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As I mentioned in Part 1, my latest trip combines a few family activities with some individual travel and I am sharing some of the details behind putting together such an itinerary.
With my rental car, I drove three hours north to Orlando. Why not just fly into Orlando instead of Fort Lauderdale? With any other frequent flyer programme besides Alaska Airlines Mileage Plan, I would have done so. But the free stopover was too tempting.
I don’t believe that Mileage Plan actually publishes their stopover rules. But through trial-and-error on their website it becomes clear that:
- You cannot combine partners. i.e. fly British Airways to New York then connect onwards with American Airlines. (you can however combine any partner with Alaska Airlines, but most of the time that will involve transiting Seattle…)
- You cannot “open jaw” your stopover. You cannot fly into New York, therefore and take the train to Boston before flying onwards on the same ticket.
- You usually must stopover in a “hub” and you must be generally traveling in one direction.
For rewards on American Airlines, however, the third restriction does not really apply, although your “stopover” does need to be in the United States (i.e. not Canada or Mexico). Believe it or not, but you can actually fly from London to Los Angeles, stopover in LA, before continuing to New York. So, there doesn’t appear to be any “maximum permitted mileage” restriction or any restriction to travel in a reasonably straight line…
This is yet another example of why we love Alaska Airlines Mileage Plan here at InsideFlyer UK… That simple itinerary would cost 37,500 Avios (plus surcharges)
But I have digressed somewhat whilst explaining the stopover rules. Since the final stop of my family vacation was in the Miami area, I wanted to fly into Miami, stopover, before continuing onwards – all on the same ticket. If I had flown into Orlando instead, my ticket would either have stopped there, or I would have needed to fly or drive all of the way back to Orlando after completing my family’s cruise (which departed and returned to Fort Lauderdale…)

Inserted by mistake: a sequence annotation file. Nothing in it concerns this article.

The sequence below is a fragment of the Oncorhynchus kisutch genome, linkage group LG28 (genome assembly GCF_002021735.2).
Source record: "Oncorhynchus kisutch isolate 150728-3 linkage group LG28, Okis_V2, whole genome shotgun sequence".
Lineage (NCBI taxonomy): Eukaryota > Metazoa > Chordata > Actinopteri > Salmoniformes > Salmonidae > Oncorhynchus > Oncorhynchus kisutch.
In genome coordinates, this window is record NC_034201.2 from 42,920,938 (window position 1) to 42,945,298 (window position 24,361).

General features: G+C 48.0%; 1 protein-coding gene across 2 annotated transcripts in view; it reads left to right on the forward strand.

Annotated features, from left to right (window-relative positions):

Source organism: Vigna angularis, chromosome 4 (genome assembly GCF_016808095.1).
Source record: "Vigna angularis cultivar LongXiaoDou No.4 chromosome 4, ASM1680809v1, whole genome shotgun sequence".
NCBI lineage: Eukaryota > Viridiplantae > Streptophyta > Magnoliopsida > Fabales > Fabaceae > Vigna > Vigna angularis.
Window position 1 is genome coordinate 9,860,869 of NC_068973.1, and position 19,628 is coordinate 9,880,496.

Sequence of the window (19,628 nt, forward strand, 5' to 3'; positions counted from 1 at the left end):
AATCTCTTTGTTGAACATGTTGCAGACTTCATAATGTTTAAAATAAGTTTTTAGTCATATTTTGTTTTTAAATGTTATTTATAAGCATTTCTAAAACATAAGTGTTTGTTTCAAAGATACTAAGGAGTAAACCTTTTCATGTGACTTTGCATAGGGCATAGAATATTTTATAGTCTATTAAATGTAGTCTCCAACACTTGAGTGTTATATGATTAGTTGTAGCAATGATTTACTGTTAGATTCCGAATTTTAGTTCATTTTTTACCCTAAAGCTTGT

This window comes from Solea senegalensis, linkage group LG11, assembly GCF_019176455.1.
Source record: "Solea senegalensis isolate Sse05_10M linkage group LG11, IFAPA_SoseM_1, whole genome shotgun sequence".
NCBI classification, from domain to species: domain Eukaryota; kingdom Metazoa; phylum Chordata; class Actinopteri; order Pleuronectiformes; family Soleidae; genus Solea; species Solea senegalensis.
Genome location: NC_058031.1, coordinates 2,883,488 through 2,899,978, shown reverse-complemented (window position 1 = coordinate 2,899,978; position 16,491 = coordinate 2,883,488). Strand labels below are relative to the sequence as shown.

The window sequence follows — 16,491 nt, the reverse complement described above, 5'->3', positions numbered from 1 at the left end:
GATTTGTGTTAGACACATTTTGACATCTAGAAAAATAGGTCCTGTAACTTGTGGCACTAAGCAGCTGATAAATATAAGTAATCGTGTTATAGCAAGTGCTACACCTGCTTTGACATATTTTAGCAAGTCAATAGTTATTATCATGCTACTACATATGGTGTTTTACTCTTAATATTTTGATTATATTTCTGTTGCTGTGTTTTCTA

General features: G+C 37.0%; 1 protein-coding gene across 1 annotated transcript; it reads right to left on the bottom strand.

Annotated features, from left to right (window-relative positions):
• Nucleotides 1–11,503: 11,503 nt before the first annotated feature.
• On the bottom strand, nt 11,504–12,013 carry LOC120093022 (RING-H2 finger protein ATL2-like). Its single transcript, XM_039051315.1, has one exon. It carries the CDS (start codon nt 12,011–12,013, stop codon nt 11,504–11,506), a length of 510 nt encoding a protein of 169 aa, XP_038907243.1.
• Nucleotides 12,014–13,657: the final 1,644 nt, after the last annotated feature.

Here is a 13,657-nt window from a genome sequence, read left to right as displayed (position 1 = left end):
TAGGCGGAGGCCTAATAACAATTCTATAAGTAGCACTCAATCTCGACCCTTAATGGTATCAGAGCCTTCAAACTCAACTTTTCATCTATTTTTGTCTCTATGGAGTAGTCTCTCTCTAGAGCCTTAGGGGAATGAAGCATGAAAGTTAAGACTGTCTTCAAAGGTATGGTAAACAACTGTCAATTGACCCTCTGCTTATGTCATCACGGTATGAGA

Best Rate Guarantee Claim – Sheraton Orlando Lake Buena Vista
As the travel hacker extraordinaire in the family, hotel arrangements were left up to me. I immediately knew that I wanted to stay at a Starwood Preferred Guest hotel. SPG is fairly unique in that members can receive credit for up to 3 rooms per night. So, I could selfishly collect 3 stay credits and 12 night credits from simply booking all rooms in my name. That is a nice % of the 25 stays or 50 nights required to renew my Platinum status.
Moreover, you can make Best Rate Guarantee claims for up to three rooms. Well, actually, you could BRG dozens of rooms, but you would only receive points and status credit for three rooms and only those three rooms would receive the additional 20% discount or 2,000 Starpoints.
I have previously written about the Best Rate Guarantee policy offered by Starwood Preferred Guest. I recommend that you re-read my post by clicking here. It truly is the simplest BRG policy to use and the fact that a successful claim would be valid for up to three rooms is an added bonus! (just be sure to double-check that the competing rate is valid for three rooms instead of just one..)